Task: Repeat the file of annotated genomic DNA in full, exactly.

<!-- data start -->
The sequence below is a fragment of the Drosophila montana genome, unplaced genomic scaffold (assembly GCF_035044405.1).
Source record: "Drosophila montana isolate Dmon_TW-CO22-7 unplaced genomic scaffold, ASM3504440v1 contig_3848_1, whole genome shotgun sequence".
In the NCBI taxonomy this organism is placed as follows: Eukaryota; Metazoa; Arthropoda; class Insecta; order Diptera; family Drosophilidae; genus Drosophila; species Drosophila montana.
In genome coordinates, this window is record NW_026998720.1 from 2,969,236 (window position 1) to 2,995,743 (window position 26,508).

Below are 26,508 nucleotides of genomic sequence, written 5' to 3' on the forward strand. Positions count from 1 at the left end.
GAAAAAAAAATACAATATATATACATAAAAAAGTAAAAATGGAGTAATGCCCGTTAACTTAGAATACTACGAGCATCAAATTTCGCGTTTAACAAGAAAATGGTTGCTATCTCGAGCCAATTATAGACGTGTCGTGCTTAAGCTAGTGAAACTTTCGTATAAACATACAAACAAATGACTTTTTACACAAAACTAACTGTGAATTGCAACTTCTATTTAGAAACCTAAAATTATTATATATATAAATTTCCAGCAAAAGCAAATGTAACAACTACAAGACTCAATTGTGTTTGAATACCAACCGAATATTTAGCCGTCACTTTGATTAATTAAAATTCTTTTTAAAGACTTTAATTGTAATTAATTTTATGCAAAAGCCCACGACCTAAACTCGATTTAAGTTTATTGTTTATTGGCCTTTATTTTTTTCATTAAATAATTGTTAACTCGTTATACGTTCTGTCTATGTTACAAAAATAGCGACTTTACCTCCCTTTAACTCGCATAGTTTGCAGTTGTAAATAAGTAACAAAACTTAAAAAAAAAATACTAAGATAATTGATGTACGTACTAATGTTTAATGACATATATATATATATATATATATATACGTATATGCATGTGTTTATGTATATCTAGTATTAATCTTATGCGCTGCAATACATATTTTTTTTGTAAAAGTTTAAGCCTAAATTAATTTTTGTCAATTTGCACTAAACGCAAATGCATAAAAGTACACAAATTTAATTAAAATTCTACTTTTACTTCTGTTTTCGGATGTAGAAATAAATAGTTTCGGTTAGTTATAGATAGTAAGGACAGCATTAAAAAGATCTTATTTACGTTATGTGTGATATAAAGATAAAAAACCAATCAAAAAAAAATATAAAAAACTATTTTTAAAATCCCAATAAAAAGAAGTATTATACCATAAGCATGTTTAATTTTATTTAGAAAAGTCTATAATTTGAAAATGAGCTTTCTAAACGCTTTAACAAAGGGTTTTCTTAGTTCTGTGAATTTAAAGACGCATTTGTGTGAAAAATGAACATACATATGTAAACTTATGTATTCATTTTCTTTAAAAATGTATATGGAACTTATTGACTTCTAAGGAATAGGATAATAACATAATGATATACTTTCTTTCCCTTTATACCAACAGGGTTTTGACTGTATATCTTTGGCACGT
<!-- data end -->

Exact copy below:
The sequence below is a fragment of the Drosophila montana genome, unplaced genomic scaffold (assembly GCF_035044405.1).
Source record: "Drosophila montana isolate Dmon_TW-CO22-7 unplaced genomic scaffold, ASM3504440v1 contig_3848_1, whole genome shotgun sequence".
In the NCBI taxonomy this organism is placed as follows: Eukaryota; Metazoa; Arthropoda; class Insecta; order Diptera; family Drosophilidae; genus Drosophila; species Drosophila montana.
In genome coordinates, this window is record NW_026998720.1 from 2,969,236 (window position 1) to 2,995,743 (window position 26,508).

Below are 26,508 nucleotides of genomic sequence, written 5' to 3' on the forward strand. Positions count from 1 at the left end.
GAAAAAAAAATACAATATATATACATAAAAAAGTAAAAATGGAGTAATGCCCGTTAACTTAGAATACTACGAGCATCAAATTTCGCGTTTAACAAGAAAATGGTTGCTATCTCGAGCCAATTATAGACGTGTCGTGCTTAAGCTAGTGAAACTTTCGTATAAACATACAAACAAATGACTTTTTACACAAAACTAACTGTGAATTGCAACTTCTATTTAGAAACCTAAAATTATTATATATATAAATTTCCAGCAAAAGCAAATGTAACAACTACAAGACTCAATTGTGTTTGAATACCAACCGAATATTTAGCCGTCACTTTGATTAATTAAAATTCTTTTTAAAGACTTTAATTGTAATTAATTTTATGCAAAAGCCCACGACCTAAACTCGATTTAAGTTTATTGTTTATTGGCCTTTATTTTTTTCATTAAATAATTGTTAACTCGTTATACGTTCTGTCTATGTTACAAAAATAGCGACTTTACCTCCCTTTAACTCGCATAGTTTGCAGTTGTAAATAAGTAACAAAACTTAAAAAAAAAATACTAAGATAATTGATGTACGTACTAATGTTTAATGACATATATATATATATATATATATATACGTATATGCATGTGTTTATGTATATCTAGTATTAATCTTATGCGCTGCAATACATATTTTTTTTGTAAAAGTTTAAGCCTAAATTAATTTTTGTCAATTTGCACTAAACGCAAATGCATAAAAGTACACAAATTTAATTAAAATTCTACTTTTACTTCTGTTTTCGGATGTAGAAATAAATAGTTTCGGTTAGTTATAGATAGTAAGGACAGCATTAAAAAGATCTTATTTACGTTATGTGTGATATAAAGATAAAAAACCAATCAAAAAAAAATATAAAAAACTATTTTTAAAATCCCAATAAAAAGAAGTATTATACCATAAGCATGTTTAATTTTATTTAGAAAAGTCTATAATTTGAAAATGAGCTTTCTAAACGCTTTAACAAAGGGTTTTCTTAGTTCTGTGAATTTAAAGACGCATTTGTGTGAAAAATGAACATACATATGTAAACTTATGTATTCATTTTCTTTAAAAATGTATATGGAACTTATTGACTTCTAAGGAATAGGATAATAACATAATGATATACTTTCTTTCCCTTTATACCAACAGGGTTTTGACTGTATATCTTTGGCACGT